Reference may now be had to FIG. 1. FIG. 1 illustrates an exemplary embodiment of an optical shape-sensing system 10 (OSSS 10) configured to sense a shape of a casing 14 lining a borehole 2 penetrating the earth 3. The casing 14 generally is used for hydrocarbon production purposes, but may represent any equipment, structure, or geologic feature that may be sensed for shape by the OSSS 10. The OSSS 10 includes an optical fiber 4 having a series 5 of FBGs 6 with each FBG 6 having the same nominal reflection wavelength. The series 5 of FBGs 6 are situated towards the distal end of the optical fiber 4 with respect to a reference reflector 7. The reference reflector 7 is configured to form an optical interferometric cavity, such as a Fabry-Perot cavity, with each FBG 6 in the series 5. In that the reference reflector 7 must pass and reflect light, the reference reflector 7 is a partial reflector. In other embodiments, the reference reflector 7 may not be required.

Still referring to FIG. 1, the optical fiber 4 is non-rigidly coupled to the casing 14 along spatial intervals using attachment devices 8, which in one embodiment can be straps. The attachment devices 8 are configured to secure the optical fiber 4 to the casing 14 so that the optical fiber 4 assumes the shape of the casing 14. However, the attachment devices 8 do not have to be configured to transfer a strain experienced by the casing 14 to the optical fiber 4 because the shape of the optical fiber 4 itself is being measured. If the shape of the optical fiber 4 does not change then the FBGs 6 will not experience a change in compression or tension from when the optical fiber 4 was secured to the casing 14. Accordingly, the FBGs 6 experiencing a change in compression or tension indicate that the shape of the optical fiber 4 has changed from when the optical fiber was secured to the casing 14.

Still referring to FIG. 1, the OSSS 10 includes an optical interrogator 9. The optical interrogator 9 is configured to obtain shape-sensing data from each individual FBG 6 in the optical fiber 4. To obtain the data, the optical interrogator 9 includes a light source 11 such as a tunable laser and a photodetector 12. The light source 11 is configured to illuminate the optical fiber 4 with wavelengths of light swept about the nominal reflection wavelength λ.

In a technique referred to as Optical Frequency Domain Reflectometry, the swept wavelengths of light illuminating the optical fiber 4 create an interferogram from the various interferences of light from the various optical interferometric cavities. The interferogram is a record of the light interferences with each light interference having a reflection wavelength and a magnitude of the reflected light. The photodetector 12 is configured to receive and measure the light reflected from the optical fiber 4 at the various wavelengths and associated magnitudes in order to create the interferogram. The interferogram may be created by the optical interrogator 9 or a computer processing system 13 coupled to the optical interrogator 9.

From the interferogram, shape measurement data from each FBG 6 may be obtained. In general, an interference is associated with each individual FBG 6. The wavelength of the interference identifies the individual FBG 6 and the magnitude of the wavelength of the reflected light at the wavelength is the shape measurement data.

In one embodiment, when all of the interferences are received, the interferences are transformed into a spatial frequency domain using a Fast Fourier Transform. In the spatial frequency domain, each FBG 6 is associated with a frequency that is used to locate that FBG 6 along the optical fiber 4 (i.e., at a space within the optical fiber 4). In general, as the distance from the reference reflector 7 to one FBG 6 increases, the frequency identifying that FBG 6 also increases.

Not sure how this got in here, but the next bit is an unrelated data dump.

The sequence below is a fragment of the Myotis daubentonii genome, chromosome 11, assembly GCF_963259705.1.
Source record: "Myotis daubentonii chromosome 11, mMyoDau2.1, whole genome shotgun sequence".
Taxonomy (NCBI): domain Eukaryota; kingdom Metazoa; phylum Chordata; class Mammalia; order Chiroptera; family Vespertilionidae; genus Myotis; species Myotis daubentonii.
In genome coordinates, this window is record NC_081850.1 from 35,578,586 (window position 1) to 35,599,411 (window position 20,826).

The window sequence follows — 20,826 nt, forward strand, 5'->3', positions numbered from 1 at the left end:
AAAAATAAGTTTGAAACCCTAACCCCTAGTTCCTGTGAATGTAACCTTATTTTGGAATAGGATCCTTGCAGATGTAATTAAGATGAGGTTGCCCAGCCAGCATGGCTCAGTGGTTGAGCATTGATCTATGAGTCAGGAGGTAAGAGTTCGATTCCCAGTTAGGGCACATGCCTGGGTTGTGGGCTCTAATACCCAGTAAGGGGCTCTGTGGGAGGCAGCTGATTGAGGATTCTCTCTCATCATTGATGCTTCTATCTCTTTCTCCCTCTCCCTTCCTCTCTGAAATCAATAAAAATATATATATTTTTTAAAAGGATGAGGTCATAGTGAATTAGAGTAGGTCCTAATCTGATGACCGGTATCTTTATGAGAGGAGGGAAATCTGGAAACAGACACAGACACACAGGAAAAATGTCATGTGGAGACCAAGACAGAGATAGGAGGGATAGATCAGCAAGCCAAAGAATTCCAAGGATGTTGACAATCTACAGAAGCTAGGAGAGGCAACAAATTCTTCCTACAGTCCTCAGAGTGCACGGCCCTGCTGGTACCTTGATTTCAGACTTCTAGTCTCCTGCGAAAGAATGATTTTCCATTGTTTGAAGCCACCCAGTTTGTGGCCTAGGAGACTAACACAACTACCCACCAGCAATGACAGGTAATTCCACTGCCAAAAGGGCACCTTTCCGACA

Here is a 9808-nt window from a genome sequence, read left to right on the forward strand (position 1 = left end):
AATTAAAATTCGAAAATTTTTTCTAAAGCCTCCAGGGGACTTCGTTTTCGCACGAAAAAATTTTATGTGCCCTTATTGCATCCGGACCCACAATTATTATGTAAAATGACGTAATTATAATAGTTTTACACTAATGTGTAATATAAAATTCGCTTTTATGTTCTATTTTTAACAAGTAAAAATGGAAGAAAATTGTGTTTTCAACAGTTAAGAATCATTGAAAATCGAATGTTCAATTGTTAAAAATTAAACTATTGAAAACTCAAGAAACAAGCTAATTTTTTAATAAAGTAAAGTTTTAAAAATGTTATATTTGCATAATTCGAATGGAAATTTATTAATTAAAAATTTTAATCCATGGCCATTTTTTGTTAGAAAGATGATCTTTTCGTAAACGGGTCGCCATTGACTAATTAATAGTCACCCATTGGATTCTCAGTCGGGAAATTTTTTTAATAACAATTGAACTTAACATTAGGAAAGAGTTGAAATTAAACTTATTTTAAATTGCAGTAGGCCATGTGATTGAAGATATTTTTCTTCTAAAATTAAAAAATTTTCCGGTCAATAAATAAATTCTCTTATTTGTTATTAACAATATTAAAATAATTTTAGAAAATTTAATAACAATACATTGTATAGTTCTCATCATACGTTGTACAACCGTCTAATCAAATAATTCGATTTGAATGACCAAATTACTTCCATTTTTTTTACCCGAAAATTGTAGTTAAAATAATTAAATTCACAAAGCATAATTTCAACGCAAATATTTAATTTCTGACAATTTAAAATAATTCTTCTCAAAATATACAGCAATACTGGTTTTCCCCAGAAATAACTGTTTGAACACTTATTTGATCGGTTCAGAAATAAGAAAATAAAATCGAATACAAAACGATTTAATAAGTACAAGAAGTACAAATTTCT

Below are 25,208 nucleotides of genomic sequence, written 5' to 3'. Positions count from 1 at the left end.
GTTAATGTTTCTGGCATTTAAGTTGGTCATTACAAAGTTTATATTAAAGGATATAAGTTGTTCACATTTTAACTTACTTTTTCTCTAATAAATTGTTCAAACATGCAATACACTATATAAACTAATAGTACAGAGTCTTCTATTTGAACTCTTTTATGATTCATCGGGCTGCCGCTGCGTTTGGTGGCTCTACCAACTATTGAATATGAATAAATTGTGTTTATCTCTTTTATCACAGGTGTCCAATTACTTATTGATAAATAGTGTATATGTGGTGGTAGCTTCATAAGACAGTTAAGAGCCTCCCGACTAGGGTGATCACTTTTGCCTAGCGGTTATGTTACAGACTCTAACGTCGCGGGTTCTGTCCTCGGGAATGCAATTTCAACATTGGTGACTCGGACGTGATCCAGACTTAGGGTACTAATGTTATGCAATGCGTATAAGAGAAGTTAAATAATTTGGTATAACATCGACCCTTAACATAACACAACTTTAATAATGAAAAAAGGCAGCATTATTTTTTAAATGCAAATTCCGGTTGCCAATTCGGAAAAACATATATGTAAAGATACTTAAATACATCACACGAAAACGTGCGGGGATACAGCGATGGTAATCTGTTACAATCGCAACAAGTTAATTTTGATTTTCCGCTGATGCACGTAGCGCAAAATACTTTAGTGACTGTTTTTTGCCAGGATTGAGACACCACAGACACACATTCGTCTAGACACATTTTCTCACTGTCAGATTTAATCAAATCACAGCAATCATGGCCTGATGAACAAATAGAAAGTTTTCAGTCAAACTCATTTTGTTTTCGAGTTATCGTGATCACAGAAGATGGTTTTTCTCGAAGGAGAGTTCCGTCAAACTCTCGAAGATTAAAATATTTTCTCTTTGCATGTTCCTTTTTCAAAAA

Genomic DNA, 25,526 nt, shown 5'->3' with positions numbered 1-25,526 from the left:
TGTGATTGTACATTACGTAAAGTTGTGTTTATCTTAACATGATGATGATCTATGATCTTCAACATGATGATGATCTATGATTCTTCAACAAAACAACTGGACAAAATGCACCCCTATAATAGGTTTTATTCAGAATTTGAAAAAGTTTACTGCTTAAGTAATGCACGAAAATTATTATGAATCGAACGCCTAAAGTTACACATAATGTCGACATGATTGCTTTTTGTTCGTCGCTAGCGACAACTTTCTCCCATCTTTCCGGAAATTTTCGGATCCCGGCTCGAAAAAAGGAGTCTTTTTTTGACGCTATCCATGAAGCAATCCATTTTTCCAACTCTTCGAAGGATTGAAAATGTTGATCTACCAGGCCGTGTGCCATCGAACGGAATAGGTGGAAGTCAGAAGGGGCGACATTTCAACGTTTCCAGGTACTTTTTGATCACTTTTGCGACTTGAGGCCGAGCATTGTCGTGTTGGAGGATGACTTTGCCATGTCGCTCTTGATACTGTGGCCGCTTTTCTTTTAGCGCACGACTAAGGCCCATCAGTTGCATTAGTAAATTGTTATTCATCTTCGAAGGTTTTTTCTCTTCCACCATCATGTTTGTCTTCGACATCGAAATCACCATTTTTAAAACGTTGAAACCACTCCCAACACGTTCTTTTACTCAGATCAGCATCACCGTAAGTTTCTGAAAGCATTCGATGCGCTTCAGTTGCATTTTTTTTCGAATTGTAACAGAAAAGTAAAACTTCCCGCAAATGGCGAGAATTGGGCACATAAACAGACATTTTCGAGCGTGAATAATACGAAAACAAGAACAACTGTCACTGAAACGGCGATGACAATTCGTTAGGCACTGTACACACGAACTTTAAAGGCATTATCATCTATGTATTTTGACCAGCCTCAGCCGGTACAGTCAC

In another embodiment, the shape measurement data can be obtained from each FBG 6 in the series 5 using a technique referred to as Optical Time Domain Reflectometry. In this technique, a series of light pulses are injected into the optical fiber 4. As a result of the injected pulses, light is reflected from each of the FBGs 6 and received by the optical interrogator 9. The strength of the return pulses is measured and integrated as a function time. From this calculation, a record of the strength of the return pulses versus length along the optical fiber 4 is produced. The strength of the return pulses includes the shape measurement data from each of the FBGs 6 and the length identifies each FBG 6.

Once shape sensing data is obtained from the light-guiding core 21 of the optical fiber 4, the data may be assembled or integrated to estimate the shape of the optical fiber 4.

Reference may now be had to FIG. 2. FIG. 2 depicts aspects of the optical fiber 4. Referring to FIG. 2A, a longitudinal side view of the optical fiber 4 is shown. The optical fiber 4 has a centerline 20 about which the optical fiber 4 is configured to bend. Offset from the centerline 20 is a light-guiding core 21. The light-guiding core 21 includes the series 5 of the FBGs 6. In general, the light-guiding core 21 is made by doping the optical fiber 4 with a material or materials that reflect and guide light along the core 21. In the embodiment of FIG. 2, the core 21 is situated within the optical fiber 4 such as to form a spiral about the centerline 20. Referring to FIG. 2B, a cross-sectional view of the optical fiber 4 is shown depicting the offset of the core 21 from the centerline 20. The dashed line is an end view of the path of the core 21. FIG. 2C illustrates a bend in the optical fiber 4. The bend puts at least one FBG 6 internal to the bend into compression and at least one FBG 6 external to the bend into tension. Hence, by assembling the shape-sensing data from each of the FBGs 6 in the series 5, the shape of the optical fiber 4 can be estimated.